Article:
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5 Common Mistakes Designers Make



We all make mistakes. It’s a totally normal thing. But that doesn’t make it any easier when it happens. Our egos still feel bruised and we tear our hair out in frustration.

The best thing about making mistakes is that, once you’ve made one, you can learn from it. They are a great opportunity to grow and refine your skills. For designers, this couldn’t be better. The goal is to become the best you can be at your craft for the benefit of your clients and for the sake of your career.

Here we have some examples of common mistakes that have been made by designers in the past. If you’re a designer yourself, read this thoroughly and hopefully, you can avoid these blunders.

1. Working too fast

Designing is your passion, right? That’s why you do it and that’s why you want to be successful in every project you take on. Some designers when working, end up going too fast. By taking shortcuts to get a project done as quickly as possible and to build up your portfolio.

Instead of working fast in all aspects of your projects, be selective about what parts can be done quickly and other parts that need care and attention. By being reflective on how you work means that you can still go fast, but in a smarter way.

2. Overworked

Breaking into the design world is hard. There are so many talented people in the industry that getting noticed could result in accepting every offer you get whether you have the time or not.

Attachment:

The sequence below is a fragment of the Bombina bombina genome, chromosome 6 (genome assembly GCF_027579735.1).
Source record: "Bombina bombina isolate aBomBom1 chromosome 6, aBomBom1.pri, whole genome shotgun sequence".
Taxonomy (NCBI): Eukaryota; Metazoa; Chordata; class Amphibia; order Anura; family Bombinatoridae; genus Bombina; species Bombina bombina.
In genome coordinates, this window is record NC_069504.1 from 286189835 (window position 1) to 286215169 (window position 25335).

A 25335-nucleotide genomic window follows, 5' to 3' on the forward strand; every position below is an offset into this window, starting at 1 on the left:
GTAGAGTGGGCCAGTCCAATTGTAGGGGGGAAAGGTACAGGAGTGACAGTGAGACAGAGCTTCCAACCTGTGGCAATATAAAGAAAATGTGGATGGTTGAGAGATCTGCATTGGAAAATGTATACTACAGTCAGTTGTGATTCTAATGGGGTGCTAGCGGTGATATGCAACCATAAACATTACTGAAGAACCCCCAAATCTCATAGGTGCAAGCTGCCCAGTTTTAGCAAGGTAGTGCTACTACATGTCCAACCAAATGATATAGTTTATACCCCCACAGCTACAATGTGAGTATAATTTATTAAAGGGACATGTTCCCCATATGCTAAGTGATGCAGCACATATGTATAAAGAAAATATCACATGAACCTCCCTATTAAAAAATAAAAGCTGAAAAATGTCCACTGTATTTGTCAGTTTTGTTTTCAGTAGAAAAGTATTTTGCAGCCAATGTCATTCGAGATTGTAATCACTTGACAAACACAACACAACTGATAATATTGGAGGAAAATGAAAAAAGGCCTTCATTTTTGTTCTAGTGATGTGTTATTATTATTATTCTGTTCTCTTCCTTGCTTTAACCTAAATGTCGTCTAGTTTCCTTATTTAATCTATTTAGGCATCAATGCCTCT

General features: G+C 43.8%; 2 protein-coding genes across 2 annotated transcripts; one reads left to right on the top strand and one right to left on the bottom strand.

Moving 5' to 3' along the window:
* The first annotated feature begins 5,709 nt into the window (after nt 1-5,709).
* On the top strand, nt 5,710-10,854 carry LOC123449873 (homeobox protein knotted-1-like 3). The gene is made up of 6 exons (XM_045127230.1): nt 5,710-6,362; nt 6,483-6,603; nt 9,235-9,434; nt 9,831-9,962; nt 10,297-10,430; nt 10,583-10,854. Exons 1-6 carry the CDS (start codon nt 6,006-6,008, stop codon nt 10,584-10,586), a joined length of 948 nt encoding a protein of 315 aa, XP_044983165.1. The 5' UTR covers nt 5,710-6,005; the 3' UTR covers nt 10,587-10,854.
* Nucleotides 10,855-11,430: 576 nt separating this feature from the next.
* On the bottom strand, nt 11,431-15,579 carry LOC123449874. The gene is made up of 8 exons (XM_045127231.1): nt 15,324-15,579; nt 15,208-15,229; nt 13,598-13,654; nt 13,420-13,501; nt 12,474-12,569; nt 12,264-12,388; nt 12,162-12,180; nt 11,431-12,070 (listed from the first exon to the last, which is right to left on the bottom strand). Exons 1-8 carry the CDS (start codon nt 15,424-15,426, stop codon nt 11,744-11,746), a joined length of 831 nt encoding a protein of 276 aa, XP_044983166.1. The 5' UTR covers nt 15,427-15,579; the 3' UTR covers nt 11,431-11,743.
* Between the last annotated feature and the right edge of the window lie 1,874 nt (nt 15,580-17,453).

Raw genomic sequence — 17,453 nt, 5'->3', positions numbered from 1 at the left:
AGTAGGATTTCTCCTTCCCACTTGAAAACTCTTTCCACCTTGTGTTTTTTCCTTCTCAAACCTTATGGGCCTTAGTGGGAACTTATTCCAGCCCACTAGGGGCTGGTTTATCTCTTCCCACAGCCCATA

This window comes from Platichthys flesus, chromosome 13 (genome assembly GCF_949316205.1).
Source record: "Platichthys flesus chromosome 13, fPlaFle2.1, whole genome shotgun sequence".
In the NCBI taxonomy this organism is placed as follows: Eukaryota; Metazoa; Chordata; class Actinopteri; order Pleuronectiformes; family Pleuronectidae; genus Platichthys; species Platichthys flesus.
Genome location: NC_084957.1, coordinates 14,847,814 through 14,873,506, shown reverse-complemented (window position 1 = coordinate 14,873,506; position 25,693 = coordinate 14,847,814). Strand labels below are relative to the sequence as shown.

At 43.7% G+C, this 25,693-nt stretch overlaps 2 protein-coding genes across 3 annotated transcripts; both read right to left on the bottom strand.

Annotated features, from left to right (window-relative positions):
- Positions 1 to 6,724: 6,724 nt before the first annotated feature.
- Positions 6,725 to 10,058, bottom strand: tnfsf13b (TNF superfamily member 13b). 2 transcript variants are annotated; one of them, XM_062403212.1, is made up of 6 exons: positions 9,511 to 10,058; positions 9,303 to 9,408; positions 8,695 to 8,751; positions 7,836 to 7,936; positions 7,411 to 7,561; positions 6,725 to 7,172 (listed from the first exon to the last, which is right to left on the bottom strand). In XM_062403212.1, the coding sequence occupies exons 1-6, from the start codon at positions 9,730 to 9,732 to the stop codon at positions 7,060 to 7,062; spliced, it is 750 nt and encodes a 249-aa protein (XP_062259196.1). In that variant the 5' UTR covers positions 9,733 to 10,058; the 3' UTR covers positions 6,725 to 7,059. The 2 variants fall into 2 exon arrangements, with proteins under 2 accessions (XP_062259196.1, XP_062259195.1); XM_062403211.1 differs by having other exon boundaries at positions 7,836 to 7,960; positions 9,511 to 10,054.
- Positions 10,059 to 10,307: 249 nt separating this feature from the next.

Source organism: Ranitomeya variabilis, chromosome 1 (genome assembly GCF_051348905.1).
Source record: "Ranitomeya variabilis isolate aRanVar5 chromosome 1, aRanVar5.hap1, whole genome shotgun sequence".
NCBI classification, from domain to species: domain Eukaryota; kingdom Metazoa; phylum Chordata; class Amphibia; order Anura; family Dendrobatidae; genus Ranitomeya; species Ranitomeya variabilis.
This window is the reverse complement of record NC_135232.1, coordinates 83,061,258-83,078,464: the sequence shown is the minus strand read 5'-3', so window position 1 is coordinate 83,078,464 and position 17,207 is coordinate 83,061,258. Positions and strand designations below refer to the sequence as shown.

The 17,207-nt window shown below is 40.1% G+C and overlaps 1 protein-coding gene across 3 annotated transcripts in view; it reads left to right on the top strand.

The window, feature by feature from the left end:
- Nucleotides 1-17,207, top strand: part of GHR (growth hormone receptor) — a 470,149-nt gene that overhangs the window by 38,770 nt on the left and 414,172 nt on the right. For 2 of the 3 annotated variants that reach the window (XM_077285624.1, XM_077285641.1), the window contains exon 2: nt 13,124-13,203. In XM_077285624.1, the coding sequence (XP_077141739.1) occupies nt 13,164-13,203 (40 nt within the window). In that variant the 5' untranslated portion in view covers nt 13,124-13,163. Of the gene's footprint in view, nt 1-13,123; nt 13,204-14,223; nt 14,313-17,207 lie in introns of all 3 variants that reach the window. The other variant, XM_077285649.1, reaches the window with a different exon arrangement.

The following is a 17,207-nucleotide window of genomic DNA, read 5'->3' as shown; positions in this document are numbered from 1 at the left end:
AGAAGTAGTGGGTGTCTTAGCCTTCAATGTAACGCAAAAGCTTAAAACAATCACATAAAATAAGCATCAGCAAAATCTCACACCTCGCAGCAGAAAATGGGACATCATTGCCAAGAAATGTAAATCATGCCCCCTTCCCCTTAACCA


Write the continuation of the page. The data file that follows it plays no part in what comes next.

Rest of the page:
Usually, designers have numerous projects going on at once, which is great for your brand and your wallet, but not so good for your wellbeing. So learn how to say no and realise that putting yourself first is okay. Being overworked could result in the quality of your working being affected, so choose your projects wisely and take control of your schedule.

3. Miscommunication

Miscommunication on a project feels like a death sentence. You leave a meeting with a client none the wiser on what they’ve asked you to do, or you didn’t write notes quick enough on your notepad and figure you’ll just improvise later.

Asking for clarification does not make you look incapable. It will not make the clients lose faith in you. If you’re not certain you need to double check with them that you’ve understood their needs to make sure what you deliver is right for them. Do this for the sake of your reputation and career.

4. What’s your role

As a designer, there is a high chance you’ll do some group projects. This is both a blessing and a curse. A blessing because working with other creatives is always a great way to learn and bounce ideas off of one another. A curse because you have to rely on others for the project to be completed.

In this scenario, make sure that each member of the group is clear in what their role in the project is. With a deadline looming, the last thing you want to worry about is if your teammate is really contributing or not. Also create a checklist for each role to ensure that every stays on track.

5. Continuity Errors

Sometimes a project can be long and tiring work. It is easy to become fatigued and like we talked about earlier, overworked.

With these feelings can come continuity errors in your work, like mismatched fonts used, drifting from the original style of the piece and an inconsistent layout.

Take pride in your work and take care to be consistent. Check, double-check, and check your work again for good measure.

We’ve already made these mistakes so you don’t have to. So take your time with your work, ask for help or clarification if you need it, and take care of yourself in the process.

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